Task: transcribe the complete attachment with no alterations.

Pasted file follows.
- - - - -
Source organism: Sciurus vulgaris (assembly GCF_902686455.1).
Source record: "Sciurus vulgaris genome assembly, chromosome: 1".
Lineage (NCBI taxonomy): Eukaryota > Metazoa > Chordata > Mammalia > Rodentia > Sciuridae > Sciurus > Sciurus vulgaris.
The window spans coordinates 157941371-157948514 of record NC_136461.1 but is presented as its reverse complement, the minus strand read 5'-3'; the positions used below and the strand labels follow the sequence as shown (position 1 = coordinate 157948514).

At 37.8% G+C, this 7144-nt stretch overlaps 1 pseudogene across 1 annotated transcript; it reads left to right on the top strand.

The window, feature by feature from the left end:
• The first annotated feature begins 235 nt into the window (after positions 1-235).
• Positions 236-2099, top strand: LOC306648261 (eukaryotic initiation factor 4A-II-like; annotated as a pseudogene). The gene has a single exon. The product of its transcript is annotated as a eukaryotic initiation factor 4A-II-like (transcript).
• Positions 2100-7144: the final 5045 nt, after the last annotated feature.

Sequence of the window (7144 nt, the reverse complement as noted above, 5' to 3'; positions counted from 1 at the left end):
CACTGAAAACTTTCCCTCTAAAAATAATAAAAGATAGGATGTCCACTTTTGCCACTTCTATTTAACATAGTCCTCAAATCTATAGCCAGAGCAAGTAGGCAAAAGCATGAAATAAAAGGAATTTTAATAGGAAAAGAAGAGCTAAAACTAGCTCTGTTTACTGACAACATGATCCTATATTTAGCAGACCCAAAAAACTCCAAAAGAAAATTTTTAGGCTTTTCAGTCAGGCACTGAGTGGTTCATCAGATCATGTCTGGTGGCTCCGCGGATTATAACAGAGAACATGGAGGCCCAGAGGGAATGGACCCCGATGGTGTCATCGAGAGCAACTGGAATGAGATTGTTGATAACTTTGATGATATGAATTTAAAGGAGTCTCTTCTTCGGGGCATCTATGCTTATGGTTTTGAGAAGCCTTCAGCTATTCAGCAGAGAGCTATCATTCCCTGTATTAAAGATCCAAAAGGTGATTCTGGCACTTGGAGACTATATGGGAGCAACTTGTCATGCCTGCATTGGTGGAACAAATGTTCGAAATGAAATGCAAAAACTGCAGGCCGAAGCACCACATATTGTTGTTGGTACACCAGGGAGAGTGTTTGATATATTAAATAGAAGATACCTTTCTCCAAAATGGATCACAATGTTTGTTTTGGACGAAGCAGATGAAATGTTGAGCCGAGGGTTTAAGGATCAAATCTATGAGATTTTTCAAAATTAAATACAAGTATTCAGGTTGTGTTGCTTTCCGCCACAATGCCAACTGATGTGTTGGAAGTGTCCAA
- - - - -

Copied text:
Source organism: Sciurus vulgaris (assembly GCF_902686455.1).
Source record: "Sciurus vulgaris genome assembly, chromosome: 1".
Lineage (NCBI taxonomy): Eukaryota > Metazoa > Chordata > Mammalia > Rodentia > Sciuridae > Sciurus > Sciurus vulgaris.
The window spans coordinates 157941371-157948514 of record NC_136461.1 but is presented as its reverse complement, the minus strand read 5'-3'; the positions used below and the strand labels follow the sequence as shown (position 1 = coordinate 157948514).

At 37.8% G+C, this 7144-nt stretch overlaps 1 pseudogene across 1 annotated transcript; it reads left to right on the top strand.

The window, feature by feature from the left end:
• The first annotated feature begins 235 nt into the window (after positions 1-235).
• Positions 236-2099, top strand: LOC306648261 (eukaryotic initiation factor 4A-II-like; annotated as a pseudogene). The gene has a single exon. The product of its transcript is annotated as a eukaryotic initiation factor 4A-II-like (transcript).
• Positions 2100-7144: the final 5045 nt, after the last annotated feature.

Sequence of the window (7144 nt, the reverse complement as noted above, 5' to 3'; positions counted from 1 at the left end):
CACTGAAAACTTTCCCTCTAAAAATAATAAAAGATAGGATGTCCACTTTTGCCACTTCTATTTAACATAGTCCTCAAATCTATAGCCAGAGCAAGTAGGCAAAAGCATGAAATAAAAGGAATTTTAATAGGAAAAGAAGAGCTAAAACTAGCTCTGTTTACTGACAACATGATCCTATATTTAGCAGACCCAAAAAACTCCAAAAGAAAATTTTTAGGCTTTTCAGTCAGGCACTGAGTGGTTCATCAGATCATGTCTGGTGGCTCCGCGGATTATAACAGAGAACATGGAGGCCCAGAGGGAATGGACCCCGATGGTGTCATCGAGAGCAACTGGAATGAGATTGTTGATAACTTTGATGATATGAATTTAAAGGAGTCTCTTCTTCGGGGCATCTATGCTTATGGTTTTGAGAAGCCTTCAGCTATTCAGCAGAGAGCTATCATTCCCTGTATTAAAGATCCAAAAGGTGATTCTGGCACTTGGAGACTATATGGGAGCAACTTGTCATGCCTGCATTGGTGGAACAAATGTTCGAAATGAAATGCAAAAACTGCAGGCCGAAGCACCACATATTGTTGTTGGTACACCAGGGAGAGTGTTTGATATATTAAATAGAAGATACCTTTCTCCAAAATGGATCACAATGTTTGTTTTGGACGAAGCAGATGAAATGTTGAGCCGAGGGTTTAAGGATCAAATCTATGAGATTTTTCAAAATTAAATACAAGTATTCAGGTTGTGTTGCTTTCCGCCACAATGCCAACTGATGTGTTGGAAGTGTCCAA